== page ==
American Nomad Blog
About this blog
American Nomad covers the best of U.S. travel—from vacation deals to festivals, weekend getaways, travel tips, and more. A seasoned traveler and Moon author, Laura is the perfect guide to help discover new gems when traveling domestically.
- A Southern Girl's Wintertime Adventure in Yellowstone
- One Novelist's Odyssey Across America
- Gearing up for a Family Camping Trip
- Mint Juleps and More at Oak Alley Plantation
- Avoiding Identity Theft While on Vacation
- Money-Saving Travel Tips from Nomadic Matt
- Fashion, Fun, and Convenience for the Modern Traveler
- In Search of Irish Museums Across America
- The Inspiring Journey of a Solo Kayaker
- Getting Fit for Treks in Yosemite and Elsewhere, Part 2
- Getting Fit for Treks in Yosemite and Elsewhere, Part 1
- Experiencing Yosemite with YExplore
- Two Travel Contests Worth Mentioning
- A Word About the TSA's No-No List
- A Reader's Advice About Airport Security
Historic Phoenix Preserved at the Rosson House Museum
As with Saturday's post, which was inspired by Jonanna Widner's firsthand advice about Dallas and Fort Worth, I've decided, for today's post, to focus on Jeff Ficker's online interview about Phoenix, Scottsdale, and Sedona. In this informative Q&A, the author of Moon Phoenix, Scottsdale & Sedona mentions several of my favorite Arizona attractions, including the tranquil Desert Botanical Garden, the iconic Camelback Mountain, and Frank Lloyd Wright's winter home, Taliesin West. Still, yet another favorite appears to be missing: the colorful, Victorian-style Rosson House Museum in downtown Phoenix.
Built in 1895 for Dr. Roland Lee Rosson and his wife, and now situated within Phoenix's Historic Heritage Square (part of the Heritage & Science Park), the well-preserved Rosson House Museum (113 N. 6th St., Phoenix, 602/262-5070, 10 a.m.-4 p.m. Wed.-Sat., noon-4 p.m. Sun., $7.50 adults, $6 seniors, students, and military personnel, $4 children 6-12, children under 6 free) illustrates what life was like for owners and tenants during Arizona's late territorial times, when Phoenix was still young. Comprised of 10 rooms, the 2,800-square-foot mansion features authentic collections relating to the period between 1895 and 1915. Visitors can experience the house, which was once one of the most prominent homes in Phoenix, by taking a 30-minute, docent-led tour.
As part of the museum admission price, visitors to Historic Heritage Square can also view the turn-of-the-20th-century Carriage House, which now houses the museum's ticket office and gift shop, and play old-fashioned games in the Hands-On Heritage House, a California-style bungalow built in 1901. In addition, you can explore the nostalgic collection of toys, antique dolls, and dollhouses at the Arizona Doll & Toy Museum (602 E. Adams St., Phoenix, 602/253-9337, 10 a.m.-4 p.m. Tues.-Sat., noon-4 p.m. Sun. Sept.-July); savor a gourmet pizza at the Pizzeria Bianco (623 E. Adams St., Phoenix, 602/258-8300, 5-10 p.m. Tues.-Sat., $9-27), housed within the 1920s-era Baird Machine Shop; and enjoy refreshments at Nobuo at Teeter House (622 E. Adams St., Phoenix, 602/254-0600, 11 a.m.-close Tues.-Sun., $6-14), an Asian-style teahouse by day and a lively izakaya by night. Adjacent to Historic Heritage Square, the Arizona Science Center (600 E. Washington St., Phoenix, 602/716-2000, 10 a.m.-5 p.m. daily, $12 adults, $10 seniors 62 and over, $10 children 3-17) is also worth a look, whether you appreciate hands-on science exhibits, IMAX documentaries ($8 adults, $8 seniors 62 and over, $7 children 3-17), planetarium shows ($8 adults, $8 seniors 62 and over, $7 children 3-17), or all of the above.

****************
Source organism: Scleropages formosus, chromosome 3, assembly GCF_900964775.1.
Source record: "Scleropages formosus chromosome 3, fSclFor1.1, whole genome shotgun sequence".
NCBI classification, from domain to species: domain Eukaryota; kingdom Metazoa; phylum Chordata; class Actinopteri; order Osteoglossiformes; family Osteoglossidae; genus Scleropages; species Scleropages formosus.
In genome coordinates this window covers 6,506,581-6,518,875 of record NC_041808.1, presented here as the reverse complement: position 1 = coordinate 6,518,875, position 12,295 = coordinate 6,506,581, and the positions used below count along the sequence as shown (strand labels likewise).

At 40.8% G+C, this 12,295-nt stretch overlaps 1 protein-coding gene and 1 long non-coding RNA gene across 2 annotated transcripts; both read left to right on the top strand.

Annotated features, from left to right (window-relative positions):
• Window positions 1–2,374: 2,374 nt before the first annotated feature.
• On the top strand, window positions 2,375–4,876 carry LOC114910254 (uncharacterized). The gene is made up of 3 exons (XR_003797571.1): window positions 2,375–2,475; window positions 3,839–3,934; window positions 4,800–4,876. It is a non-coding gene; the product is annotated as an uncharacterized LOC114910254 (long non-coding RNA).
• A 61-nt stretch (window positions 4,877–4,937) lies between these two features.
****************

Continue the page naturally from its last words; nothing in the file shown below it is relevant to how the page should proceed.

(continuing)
Just be advised that the Rosson House Museum is closed on Easter, Independence Day, August 17-September 1, Thanksgiving, Christmas Day, and New Year's Day. Also, if you choose to park in the nearby public parking garage (at the corner of 5th and Monroe Streets), don't forget to have your parking ticket validated at the museum.
For more information about Phoenix, Scottsdale, and Sedona, consult the Greater Phoenix Convention & Visitors Bureau (400 E. Van Buren St., Ste. 600, Phoenix, 602/254-6500 or 877/225-5749), the Sedona Chamber of Commerce (331 Forest Rd., Sedona, 928/282-7722 or 800/288-7336), or Jeff Ficker's Moon Phoenix, Scottsdale & Sedona guidebook. Then, enjoy your next visit to the Valley of the Sun.
As always, I’m open to ideas for future posts. If you have any suggestions, burning questions, or destinations that you’d like me to explore in greater detail, please comment below or contact me via laura [at] wanderingsoles [dot] com.
Disclosure: While I occasionally accept free or discounted travel assistance when it coincides with my editorial goals, my opinion is never for sale, which means that everything written in my American Nomad blog and Moon travel guides is my unbiased reflection of the things that I see, do, and experience while traveling across the United States.